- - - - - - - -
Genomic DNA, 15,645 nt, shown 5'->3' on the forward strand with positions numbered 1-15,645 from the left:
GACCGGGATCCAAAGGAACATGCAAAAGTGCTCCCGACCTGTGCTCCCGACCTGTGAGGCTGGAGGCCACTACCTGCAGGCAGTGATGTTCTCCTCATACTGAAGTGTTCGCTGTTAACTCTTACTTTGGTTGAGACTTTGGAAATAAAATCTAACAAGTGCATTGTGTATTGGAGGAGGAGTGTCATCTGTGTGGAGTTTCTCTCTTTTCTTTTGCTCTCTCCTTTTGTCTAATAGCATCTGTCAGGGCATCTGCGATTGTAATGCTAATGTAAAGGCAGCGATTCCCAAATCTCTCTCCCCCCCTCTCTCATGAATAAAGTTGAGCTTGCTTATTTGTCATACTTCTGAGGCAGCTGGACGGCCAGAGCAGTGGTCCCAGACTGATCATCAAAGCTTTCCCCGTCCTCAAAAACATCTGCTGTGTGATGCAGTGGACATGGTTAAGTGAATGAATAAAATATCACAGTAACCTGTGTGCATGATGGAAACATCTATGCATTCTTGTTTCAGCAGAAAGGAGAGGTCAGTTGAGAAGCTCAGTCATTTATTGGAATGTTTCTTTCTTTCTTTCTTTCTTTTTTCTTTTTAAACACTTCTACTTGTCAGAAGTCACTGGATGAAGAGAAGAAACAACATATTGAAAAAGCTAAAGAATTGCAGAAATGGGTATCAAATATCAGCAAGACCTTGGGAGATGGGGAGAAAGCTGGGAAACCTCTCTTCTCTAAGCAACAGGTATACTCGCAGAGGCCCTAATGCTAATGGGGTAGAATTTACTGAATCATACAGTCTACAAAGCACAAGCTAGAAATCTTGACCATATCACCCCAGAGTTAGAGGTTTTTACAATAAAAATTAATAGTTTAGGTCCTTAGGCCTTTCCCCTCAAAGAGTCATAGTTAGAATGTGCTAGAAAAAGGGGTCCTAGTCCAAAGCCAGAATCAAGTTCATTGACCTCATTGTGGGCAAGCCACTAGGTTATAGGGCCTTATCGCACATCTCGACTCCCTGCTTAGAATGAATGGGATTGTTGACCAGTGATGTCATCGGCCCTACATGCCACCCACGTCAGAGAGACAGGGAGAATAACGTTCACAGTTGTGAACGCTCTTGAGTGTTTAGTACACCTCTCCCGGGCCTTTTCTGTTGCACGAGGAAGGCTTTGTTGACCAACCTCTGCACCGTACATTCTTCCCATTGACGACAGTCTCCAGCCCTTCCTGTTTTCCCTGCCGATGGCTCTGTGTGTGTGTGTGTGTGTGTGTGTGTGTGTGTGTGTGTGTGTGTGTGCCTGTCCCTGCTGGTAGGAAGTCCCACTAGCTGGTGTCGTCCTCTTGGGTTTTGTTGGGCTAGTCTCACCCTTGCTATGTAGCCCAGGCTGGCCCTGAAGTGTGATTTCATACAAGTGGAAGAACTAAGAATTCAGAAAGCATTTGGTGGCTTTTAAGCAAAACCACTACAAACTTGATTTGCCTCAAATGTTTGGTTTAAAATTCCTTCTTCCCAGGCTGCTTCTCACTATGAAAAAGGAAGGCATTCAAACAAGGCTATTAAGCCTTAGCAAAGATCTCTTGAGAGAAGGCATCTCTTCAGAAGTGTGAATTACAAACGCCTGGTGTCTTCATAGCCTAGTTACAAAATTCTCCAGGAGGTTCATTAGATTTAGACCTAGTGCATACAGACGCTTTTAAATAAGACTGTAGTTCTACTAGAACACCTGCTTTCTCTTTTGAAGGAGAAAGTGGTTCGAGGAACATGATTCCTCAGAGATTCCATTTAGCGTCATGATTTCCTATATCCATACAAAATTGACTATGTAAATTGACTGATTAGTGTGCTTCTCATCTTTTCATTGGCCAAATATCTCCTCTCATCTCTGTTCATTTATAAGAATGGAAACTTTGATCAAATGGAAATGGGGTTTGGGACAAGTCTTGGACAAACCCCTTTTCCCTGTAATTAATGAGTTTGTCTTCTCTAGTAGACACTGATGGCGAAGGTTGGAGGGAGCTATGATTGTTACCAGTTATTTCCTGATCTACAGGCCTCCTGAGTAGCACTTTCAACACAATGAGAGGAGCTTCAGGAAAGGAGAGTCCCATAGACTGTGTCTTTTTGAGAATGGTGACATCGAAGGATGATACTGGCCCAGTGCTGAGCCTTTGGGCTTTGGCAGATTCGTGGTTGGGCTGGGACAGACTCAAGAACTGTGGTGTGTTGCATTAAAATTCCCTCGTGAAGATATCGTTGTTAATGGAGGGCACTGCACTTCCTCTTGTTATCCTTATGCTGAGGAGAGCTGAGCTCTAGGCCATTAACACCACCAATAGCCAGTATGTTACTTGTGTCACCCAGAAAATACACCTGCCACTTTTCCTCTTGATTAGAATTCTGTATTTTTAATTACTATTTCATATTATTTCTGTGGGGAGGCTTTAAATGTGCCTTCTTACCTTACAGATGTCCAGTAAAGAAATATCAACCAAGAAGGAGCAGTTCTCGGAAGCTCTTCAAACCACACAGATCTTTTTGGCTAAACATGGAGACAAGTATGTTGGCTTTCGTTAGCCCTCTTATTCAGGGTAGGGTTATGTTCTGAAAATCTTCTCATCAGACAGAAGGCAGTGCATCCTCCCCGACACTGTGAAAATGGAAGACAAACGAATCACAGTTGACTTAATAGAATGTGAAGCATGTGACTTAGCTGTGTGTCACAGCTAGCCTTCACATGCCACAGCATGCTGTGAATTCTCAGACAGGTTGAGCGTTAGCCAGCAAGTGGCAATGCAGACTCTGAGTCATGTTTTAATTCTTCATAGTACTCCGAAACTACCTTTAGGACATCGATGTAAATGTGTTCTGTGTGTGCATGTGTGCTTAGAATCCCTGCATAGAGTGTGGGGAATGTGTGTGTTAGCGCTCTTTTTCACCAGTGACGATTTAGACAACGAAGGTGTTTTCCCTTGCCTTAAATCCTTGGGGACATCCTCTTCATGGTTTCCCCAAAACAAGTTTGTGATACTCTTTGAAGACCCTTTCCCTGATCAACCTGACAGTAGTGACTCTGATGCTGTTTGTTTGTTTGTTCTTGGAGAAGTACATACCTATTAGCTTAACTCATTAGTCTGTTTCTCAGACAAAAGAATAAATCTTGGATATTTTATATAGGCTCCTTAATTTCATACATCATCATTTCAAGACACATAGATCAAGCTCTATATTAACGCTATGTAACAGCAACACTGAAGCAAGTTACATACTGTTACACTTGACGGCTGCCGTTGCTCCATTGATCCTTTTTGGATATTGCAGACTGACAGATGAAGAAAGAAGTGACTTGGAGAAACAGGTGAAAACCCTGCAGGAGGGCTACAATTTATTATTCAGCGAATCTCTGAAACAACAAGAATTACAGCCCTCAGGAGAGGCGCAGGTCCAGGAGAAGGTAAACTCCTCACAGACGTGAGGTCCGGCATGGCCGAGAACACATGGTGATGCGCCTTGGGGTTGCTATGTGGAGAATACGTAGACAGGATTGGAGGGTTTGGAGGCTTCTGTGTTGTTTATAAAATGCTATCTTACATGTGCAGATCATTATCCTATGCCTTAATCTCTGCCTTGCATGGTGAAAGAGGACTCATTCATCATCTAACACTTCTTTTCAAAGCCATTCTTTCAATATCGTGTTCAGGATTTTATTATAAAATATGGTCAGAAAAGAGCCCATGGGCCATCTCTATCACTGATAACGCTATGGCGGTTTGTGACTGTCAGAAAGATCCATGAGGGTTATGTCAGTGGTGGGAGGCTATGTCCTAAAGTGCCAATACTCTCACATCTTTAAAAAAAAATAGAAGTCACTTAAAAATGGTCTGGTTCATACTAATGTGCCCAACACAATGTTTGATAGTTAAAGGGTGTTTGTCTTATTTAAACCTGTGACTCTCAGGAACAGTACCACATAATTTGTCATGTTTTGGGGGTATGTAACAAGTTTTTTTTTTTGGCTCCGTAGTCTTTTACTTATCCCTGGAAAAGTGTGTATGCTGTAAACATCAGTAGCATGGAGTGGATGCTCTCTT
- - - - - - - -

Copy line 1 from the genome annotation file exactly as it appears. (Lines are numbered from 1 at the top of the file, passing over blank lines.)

Genomic DNA, 15,645 nt, shown 5'->3' on the forward strand with positions numbered 1-15,645 from the left: